Present Continuous

The Present Continuous is mainly used to express the idea that something is happening at the moment of speaking. The Present Continuous also describes activities generally in progress (not at the moment). Another use of the tense is to talk about temporary actions or future plans.


  1. Present actions
  2. Temporary actions
  3. Longer actions in progress
  4. Future (personal) arrangements and plans
  5. Tendencies and trends
  6. Irritation

USE 1: Present Actions

Most often, we use the Present Continuous tense to talk about actions happening at the moment of speaking.


  • He is eating a dinner.
  • Mary is talking with her friends.
  • They are swimming in the pool.

Stative (State) Verbs

There is a certain group of verbs that usually does not appear in the Continuous form. They are called Stative (State) Verbs, and if used in the Continuous form, they have a different meaning.


  • o I think you look pretty today. meaning: Opinion
  • o I’m thinking of moving to San Francisco. meaning: Act of thinking

Some verbs used in the simple form can also be used in the continuous form. That’s typically when they have an active meaning or emphasize change. Very often these sentences have a completely different meaning:

Verb   Form Verb Example Meaning
Simple to think I think you should see a doctor opinion
Continuous to be   thinking I’m thinking of changing my flat trying to reach a decision
Simple to love I love going to the cinema feeling
Continuous to be loving You look great in this hat. I’m loving it, man! emphasis or   gradual process
Simple to smell I smell   something burning sense
Continuous to be   smelling My baby was smelling a flower activity
Simple to have He’s really rich — he has 3 cars possession
Continuous to be having When you called me, I was having a bath activity
Simple to see I can see you have a big garden sense
Continuous to be seeing I’m seeing   him later appointment
Simple to taste I could taste a lot of sugar in the wine sense
Continuous to be tasting He was tasting the cake and said it was OK activity

Keep in mind there is a group of verbs that can be used in both the continuous and simple forms with no difference. These are, for example, the verbs “to hurt” and “to feel”:

  • How is Maryfeeling after the accident?
  • How does she feelafter the accident?


USE 2: Temporary Actions

This tense is also used for activities continuing only for a limited period of time.


  • I’m riding a bike to get to work because my car is broken. Temporary Action (His car will soon be repaired)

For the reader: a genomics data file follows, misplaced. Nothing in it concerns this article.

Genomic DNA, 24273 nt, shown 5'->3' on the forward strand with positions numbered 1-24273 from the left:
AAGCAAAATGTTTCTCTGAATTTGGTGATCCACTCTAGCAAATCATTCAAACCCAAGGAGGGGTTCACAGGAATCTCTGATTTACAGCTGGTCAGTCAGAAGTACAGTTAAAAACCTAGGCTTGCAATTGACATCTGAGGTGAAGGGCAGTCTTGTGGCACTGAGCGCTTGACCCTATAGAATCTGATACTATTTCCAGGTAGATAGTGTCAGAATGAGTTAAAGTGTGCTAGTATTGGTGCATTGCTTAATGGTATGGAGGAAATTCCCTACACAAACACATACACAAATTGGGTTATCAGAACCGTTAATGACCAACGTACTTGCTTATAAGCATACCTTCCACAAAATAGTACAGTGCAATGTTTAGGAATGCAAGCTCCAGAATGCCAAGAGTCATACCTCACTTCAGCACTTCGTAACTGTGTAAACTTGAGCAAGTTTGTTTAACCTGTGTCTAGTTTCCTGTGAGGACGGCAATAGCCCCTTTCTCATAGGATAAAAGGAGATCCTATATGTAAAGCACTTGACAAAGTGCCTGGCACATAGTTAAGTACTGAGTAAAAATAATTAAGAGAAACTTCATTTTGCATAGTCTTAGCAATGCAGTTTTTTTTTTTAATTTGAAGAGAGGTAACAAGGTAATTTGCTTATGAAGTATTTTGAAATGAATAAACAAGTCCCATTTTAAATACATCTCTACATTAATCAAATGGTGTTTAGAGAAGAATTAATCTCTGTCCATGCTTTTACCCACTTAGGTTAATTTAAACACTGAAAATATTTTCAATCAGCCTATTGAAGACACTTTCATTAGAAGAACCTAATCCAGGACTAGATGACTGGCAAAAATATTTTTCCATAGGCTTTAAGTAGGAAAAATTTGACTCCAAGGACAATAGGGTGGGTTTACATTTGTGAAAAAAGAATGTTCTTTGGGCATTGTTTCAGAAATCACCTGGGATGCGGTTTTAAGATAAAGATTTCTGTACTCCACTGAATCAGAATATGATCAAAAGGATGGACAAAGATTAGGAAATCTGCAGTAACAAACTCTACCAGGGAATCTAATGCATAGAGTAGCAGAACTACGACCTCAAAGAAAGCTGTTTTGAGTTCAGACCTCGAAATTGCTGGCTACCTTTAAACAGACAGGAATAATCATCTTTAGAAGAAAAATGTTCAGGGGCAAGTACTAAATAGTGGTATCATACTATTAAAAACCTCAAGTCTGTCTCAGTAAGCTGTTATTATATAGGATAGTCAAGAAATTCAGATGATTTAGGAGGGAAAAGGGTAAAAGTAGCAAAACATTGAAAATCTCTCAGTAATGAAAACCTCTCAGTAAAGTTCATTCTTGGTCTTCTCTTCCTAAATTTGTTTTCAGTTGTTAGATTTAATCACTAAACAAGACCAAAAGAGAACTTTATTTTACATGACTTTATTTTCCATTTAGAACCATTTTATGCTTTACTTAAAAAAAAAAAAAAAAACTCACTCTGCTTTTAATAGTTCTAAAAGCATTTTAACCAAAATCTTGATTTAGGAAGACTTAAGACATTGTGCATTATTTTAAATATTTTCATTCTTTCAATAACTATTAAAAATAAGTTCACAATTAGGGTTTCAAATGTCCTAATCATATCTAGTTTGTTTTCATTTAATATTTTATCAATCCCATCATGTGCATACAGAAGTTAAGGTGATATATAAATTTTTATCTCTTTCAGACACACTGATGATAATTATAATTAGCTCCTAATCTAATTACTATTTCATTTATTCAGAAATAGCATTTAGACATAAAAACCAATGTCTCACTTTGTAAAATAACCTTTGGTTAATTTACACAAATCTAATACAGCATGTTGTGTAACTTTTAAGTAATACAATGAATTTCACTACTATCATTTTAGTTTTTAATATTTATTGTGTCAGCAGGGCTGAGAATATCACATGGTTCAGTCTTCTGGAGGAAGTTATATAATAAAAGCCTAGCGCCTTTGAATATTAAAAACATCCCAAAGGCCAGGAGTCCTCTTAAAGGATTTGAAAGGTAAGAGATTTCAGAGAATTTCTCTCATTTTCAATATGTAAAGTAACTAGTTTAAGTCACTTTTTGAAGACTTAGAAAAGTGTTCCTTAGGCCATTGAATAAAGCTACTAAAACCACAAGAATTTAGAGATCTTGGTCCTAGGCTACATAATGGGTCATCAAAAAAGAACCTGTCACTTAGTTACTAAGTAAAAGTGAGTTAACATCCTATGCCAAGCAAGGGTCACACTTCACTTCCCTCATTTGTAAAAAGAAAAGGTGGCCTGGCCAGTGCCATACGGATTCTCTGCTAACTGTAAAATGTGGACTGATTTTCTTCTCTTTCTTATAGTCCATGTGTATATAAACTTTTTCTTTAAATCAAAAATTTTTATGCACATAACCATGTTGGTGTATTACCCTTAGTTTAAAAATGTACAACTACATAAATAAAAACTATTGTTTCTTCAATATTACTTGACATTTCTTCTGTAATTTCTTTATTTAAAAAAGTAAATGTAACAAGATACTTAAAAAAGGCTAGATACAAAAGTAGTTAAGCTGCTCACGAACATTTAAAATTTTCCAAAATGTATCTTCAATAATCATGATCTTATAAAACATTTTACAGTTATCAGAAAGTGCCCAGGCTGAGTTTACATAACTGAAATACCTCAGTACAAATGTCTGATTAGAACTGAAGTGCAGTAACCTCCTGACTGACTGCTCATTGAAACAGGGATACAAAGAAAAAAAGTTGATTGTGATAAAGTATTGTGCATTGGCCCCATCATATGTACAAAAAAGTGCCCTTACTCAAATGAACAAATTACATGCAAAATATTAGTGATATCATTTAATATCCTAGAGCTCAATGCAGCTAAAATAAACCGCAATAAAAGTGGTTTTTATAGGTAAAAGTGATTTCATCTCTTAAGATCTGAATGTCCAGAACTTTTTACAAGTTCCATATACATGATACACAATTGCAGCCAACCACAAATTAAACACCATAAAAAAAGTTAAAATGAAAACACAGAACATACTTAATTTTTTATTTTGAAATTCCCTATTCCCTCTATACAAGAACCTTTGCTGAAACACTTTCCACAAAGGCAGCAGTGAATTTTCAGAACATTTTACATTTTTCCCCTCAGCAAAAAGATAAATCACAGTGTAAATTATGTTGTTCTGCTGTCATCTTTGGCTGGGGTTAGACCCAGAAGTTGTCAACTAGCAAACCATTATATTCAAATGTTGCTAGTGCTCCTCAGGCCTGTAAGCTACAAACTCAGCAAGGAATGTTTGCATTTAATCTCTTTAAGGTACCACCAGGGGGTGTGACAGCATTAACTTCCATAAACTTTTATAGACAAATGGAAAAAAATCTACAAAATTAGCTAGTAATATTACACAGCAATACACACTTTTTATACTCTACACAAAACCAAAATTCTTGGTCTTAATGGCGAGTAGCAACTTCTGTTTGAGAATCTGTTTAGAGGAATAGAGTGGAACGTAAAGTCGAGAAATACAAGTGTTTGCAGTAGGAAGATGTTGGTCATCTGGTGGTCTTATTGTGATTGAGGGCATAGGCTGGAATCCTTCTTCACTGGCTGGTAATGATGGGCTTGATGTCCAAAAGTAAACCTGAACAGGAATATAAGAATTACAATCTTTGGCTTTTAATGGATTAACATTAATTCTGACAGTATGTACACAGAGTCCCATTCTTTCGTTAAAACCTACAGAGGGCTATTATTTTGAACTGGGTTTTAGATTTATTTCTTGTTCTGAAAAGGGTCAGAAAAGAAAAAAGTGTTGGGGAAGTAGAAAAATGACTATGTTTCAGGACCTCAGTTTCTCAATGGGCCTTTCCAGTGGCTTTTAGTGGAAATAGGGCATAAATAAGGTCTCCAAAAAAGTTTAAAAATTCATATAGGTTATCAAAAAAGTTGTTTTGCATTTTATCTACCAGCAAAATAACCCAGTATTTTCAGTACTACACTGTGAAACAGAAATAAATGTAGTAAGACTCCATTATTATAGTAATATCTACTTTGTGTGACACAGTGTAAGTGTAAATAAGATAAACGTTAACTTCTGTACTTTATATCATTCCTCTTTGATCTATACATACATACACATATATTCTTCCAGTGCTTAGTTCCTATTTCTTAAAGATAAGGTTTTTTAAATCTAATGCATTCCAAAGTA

• They are not talking with each other after the last argument. Temporary Action (They will soon make up)
  • Mary is working at McDonald’s. Temporary Action (She is working there only during the summer holidays)

USE 3: Longer Actions in Progress

We also use the Present Continuous when we are in the middle of doing something time-consuming (i.e. something that takes time to complete). An example of such an activity is writing a book, saving money or studying for an exam.


  • They are working hard to earn money.
  • I am training to become a professional footballer.
  • Mike is studying hard to become a doctor.
  • Elizabeth is currently writing a children’s book titled I am the World.

USE 4: Future (Personal) Arrangements and Plans

Sometimes we use the Present Continuous to show that something is planned and will be done in the near future.


  • I’m meeting Katie in the evening.
  • He‘s flying to Rome in September.
  • We‘re not going anywhere tomorrow.

USE 5: Tendencies and Trends

This tense is also used for expressing tendencies or trends.


  • Our country is getting richer.
  • The Internet is becoming less of a novelty.
  • The Universe is expanding.

USE 6: Irritation or Anger

And the last use of this tense is to express irritation or anger over somebody or something in the present with adverbs such as: always, continually or contantly.


  • She is continually complaining about everything!
  • Johny is always asking stupid questions!
  • My boss is contantly critising me!


To form a sentence in the Present Continuous, you have to:

Person Singular Plural
Person Singular Plural
First I am We are
Second You are You are
Third He/she/it is They are


  • try + ing = trying
  • go + ing = going

Contracted forms (more)

  • I + am = I’m
  • is + not = isn’t
  • are + not = aren’t
  • he + is = he’s
  • she + is = she’s
  • it + is= it’s

Declarative Sentences

Subject + Auxiliary   verb + Verb + ing
e.g. I/a dog etc. is / are e.g. work/go/make
Examples Use
I am reading a book. (Use 1)
They are swimming in the sea. (Use 1)
I‘m having my first driving lesson this week. (Use 4)
I‘m studying to become lawyer one day. (Use 3)
She is always asking me stupid questions. (Use 5)



Auxiliary   verb + Subject + Verb + ing
is / are e.g. I/a dog etc. e.g. work/go/make
Examples Use
Is she eating my cake now? (Use 1)
Are they having the party on Friday or Saturday? (Use 2)
Are you meeting David today? (Use 2)
Is Mary having breakfast now? (Use 1)

Negative Sentences

Subject + Auxiliary   verb + not + Verb + ing
e.g. I/a dog etc. is not / are not e.g. working/going/making
Examples Use
He is not joking Use 1)
We aren’t waiting for my uncle Use 1)
He is not going to school tomorrow Use 2)
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